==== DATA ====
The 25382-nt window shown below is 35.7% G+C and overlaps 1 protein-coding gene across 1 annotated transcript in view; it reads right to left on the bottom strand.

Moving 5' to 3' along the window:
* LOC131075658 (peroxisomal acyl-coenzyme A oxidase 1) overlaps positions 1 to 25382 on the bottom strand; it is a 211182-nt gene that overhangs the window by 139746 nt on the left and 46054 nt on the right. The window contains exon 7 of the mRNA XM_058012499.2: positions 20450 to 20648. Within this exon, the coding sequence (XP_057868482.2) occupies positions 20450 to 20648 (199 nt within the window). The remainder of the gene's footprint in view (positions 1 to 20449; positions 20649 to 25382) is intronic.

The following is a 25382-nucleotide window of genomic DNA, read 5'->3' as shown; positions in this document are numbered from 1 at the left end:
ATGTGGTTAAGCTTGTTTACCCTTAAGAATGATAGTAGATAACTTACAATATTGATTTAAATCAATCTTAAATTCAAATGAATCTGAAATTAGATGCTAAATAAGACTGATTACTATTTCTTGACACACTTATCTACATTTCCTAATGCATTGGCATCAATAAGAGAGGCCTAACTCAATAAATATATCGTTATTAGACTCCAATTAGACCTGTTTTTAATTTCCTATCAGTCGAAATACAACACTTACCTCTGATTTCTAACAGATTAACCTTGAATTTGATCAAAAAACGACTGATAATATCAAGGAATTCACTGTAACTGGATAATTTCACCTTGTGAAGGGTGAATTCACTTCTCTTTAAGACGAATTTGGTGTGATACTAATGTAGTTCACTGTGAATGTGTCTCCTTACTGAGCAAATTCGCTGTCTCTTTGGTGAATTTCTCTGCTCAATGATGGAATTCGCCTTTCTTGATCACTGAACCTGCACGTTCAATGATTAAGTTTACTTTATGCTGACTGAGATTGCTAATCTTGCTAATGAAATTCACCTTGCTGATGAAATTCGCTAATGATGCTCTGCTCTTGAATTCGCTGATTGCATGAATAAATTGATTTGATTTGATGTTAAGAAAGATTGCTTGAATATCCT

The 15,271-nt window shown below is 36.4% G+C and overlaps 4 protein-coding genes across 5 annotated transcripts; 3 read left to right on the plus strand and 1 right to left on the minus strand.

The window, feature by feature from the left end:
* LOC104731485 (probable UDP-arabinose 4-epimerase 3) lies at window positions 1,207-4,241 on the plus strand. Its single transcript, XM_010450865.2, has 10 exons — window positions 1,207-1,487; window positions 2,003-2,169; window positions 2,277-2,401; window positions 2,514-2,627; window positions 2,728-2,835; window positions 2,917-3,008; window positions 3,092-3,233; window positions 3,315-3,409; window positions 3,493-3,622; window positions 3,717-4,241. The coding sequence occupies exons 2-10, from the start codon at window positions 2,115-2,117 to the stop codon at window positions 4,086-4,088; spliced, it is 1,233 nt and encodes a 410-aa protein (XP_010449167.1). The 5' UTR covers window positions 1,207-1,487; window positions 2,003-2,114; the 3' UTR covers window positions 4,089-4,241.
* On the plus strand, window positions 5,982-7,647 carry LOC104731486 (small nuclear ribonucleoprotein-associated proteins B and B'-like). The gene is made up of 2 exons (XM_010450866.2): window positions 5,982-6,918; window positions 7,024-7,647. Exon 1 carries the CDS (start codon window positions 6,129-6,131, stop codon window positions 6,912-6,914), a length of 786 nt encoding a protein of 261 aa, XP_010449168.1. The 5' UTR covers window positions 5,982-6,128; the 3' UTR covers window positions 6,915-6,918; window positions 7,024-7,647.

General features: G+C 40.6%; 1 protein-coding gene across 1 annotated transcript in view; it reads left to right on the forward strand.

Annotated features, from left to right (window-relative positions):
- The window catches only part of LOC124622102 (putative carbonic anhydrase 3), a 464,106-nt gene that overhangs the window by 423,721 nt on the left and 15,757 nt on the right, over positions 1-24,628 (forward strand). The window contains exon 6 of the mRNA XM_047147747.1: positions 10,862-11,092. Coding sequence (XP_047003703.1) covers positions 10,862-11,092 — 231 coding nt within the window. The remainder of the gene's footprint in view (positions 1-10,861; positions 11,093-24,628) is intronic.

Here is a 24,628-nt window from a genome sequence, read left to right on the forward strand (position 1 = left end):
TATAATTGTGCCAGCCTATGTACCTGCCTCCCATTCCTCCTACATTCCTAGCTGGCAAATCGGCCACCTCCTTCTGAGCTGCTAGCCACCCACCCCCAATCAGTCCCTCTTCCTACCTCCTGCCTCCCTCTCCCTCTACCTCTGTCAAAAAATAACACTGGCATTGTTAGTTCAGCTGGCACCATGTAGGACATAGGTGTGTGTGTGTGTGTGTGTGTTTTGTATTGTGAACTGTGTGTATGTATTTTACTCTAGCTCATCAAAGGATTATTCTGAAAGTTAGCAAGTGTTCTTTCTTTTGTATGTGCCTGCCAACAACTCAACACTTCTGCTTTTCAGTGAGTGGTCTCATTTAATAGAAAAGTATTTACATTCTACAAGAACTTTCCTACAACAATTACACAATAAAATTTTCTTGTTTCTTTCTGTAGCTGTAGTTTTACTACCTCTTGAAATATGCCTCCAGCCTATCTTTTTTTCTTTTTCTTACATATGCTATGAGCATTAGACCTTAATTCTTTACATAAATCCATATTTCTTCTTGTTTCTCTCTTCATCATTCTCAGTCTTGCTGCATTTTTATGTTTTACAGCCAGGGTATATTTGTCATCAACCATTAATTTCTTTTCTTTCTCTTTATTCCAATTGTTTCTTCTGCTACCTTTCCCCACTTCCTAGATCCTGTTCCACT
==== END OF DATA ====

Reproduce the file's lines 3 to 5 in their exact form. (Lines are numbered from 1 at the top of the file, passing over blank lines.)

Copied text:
* LOC131075658 (peroxisomal acyl-coenzyme A oxidase 1) overlaps positions 1 to 25382 on the bottom strand; it is a 211182-nt gene that overhangs the window by 139746 nt on the left and 46054 nt on the right. The window contains exon 7 of the mRNA XM_058012499.2: positions 20450 to 20648. Within this exon, the coding sequence (XP_057868482.2) occupies positions 20450 to 20648 (199 nt within the window). The remainder of the gene's footprint in view (positions 1 to 20449; positions 20649 to 25382) is intronic.

The following is a 25382-nucleotide window of genomic DNA, read 5'->3' as shown; positions in this document are numbered from 1 at the left end:
ATGTGGTTAAGCTTGTTTACCCTTAAGAATGATAGTAGATAACTTACAATATTGATTTAAATCAATCTTAAATTCAAATGAATCTGAAATTAGATGCTAAATAAGACTGATTACTATTTCTTGACACACTTATCTACATTTCCTAATGCATTGGCATCAATAAGAGAGGCCTAACTCAATAAATATATCGTTATTAGACTCCAATTAGACCTGTTTTTAATTTCCTATCAGTCGAAATACAACACTTACCTCTGATTTCTAACAGATTAACCTTGAATTTGATCAAAAAACGACTGATAATATCAAGGAATTCACTGTAACTGGATAATTTCACCTTGTGAAGGGTGAATTCACTTCTCTTTAAGACGAATTTGGTGTGATACTAATGTAGTTCACTGTGAATGTGTCTCCTTACTGAGCAAATTCGCTGTCTCTTTGGTGAATTTCTCTGCTCAATGATGGAATTCGCCTTTCTTGATCACTGAACCTGCACGTTCAATGATTAAGTTTACTTTATGCTGACTGAGATTGCTAATCTTGCTAATGAAATTCACCTTGCTGATGAAATTCGCTAATGATGCTCTGCTCTTGAATTCGCTGATTGCATGAATAAATTGATTTGATTTGATGTTAAGAAAGATTGCTTGAATATCCT